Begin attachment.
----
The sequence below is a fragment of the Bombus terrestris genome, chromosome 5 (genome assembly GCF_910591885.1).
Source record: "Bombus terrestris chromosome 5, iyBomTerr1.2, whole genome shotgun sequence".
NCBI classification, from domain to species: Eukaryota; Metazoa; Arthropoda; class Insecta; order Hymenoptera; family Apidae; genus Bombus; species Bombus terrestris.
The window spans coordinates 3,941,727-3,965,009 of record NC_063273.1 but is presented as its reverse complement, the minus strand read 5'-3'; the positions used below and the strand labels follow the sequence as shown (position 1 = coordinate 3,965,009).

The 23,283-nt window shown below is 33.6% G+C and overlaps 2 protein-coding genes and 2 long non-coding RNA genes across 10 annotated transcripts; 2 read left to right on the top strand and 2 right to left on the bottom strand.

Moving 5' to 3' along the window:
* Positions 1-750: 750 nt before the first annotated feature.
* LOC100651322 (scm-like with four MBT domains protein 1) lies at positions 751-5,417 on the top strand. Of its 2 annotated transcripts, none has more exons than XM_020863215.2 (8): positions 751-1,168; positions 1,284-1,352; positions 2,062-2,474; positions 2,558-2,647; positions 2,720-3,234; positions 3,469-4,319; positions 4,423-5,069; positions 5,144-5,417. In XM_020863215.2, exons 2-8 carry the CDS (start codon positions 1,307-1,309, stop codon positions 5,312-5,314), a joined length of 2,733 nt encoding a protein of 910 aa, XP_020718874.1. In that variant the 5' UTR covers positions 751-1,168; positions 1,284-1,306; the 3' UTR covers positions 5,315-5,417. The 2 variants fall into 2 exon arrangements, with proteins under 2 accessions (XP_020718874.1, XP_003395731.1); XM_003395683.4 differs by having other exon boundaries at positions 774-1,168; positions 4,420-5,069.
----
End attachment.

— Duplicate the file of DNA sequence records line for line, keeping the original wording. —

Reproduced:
The sequence below is a fragment of the Bombus terrestris genome, chromosome 5 (genome assembly GCF_910591885.1).
Source record: "Bombus terrestris chromosome 5, iyBomTerr1.2, whole genome shotgun sequence".
NCBI classification, from domain to species: Eukaryota; Metazoa; Arthropoda; class Insecta; order Hymenoptera; family Apidae; genus Bombus; species Bombus terrestris.
The window spans coordinates 3,941,727-3,965,009 of record NC_063273.1 but is presented as its reverse complement, the minus strand read 5'-3'; the positions used below and the strand labels follow the sequence as shown (position 1 = coordinate 3,965,009).

The 23,283-nt window shown below is 33.6% G+C and overlaps 2 protein-coding genes and 2 long non-coding RNA genes across 10 annotated transcripts; 2 read left to right on the top strand and 2 right to left on the bottom strand.

Moving 5' to 3' along the window:
* Positions 1-750: 750 nt before the first annotated feature.
* LOC100651322 (scm-like with four MBT domains protein 1) lies at positions 751-5,417 on the top strand. Of its 2 annotated transcripts, none has more exons than XM_020863215.2 (8): positions 751-1,168; positions 1,284-1,352; positions 2,062-2,474; positions 2,558-2,647; positions 2,720-3,234; positions 3,469-4,319; positions 4,423-5,069; positions 5,144-5,417. In XM_020863215.2, exons 2-8 carry the CDS (start codon positions 1,307-1,309, stop codon positions 5,312-5,314), a joined length of 2,733 nt encoding a protein of 910 aa, XP_020718874.1. In that variant the 5' UTR covers positions 751-1,168; positions 1,284-1,306; the 3' UTR covers positions 5,315-5,417. The 2 variants fall into 2 exon arrangements, with proteins under 2 accessions (XP_020718874.1, XP_003395731.1); XM_003395683.4 differs by having other exon boundaries at positions 774-1,168; positions 4,420-5,069.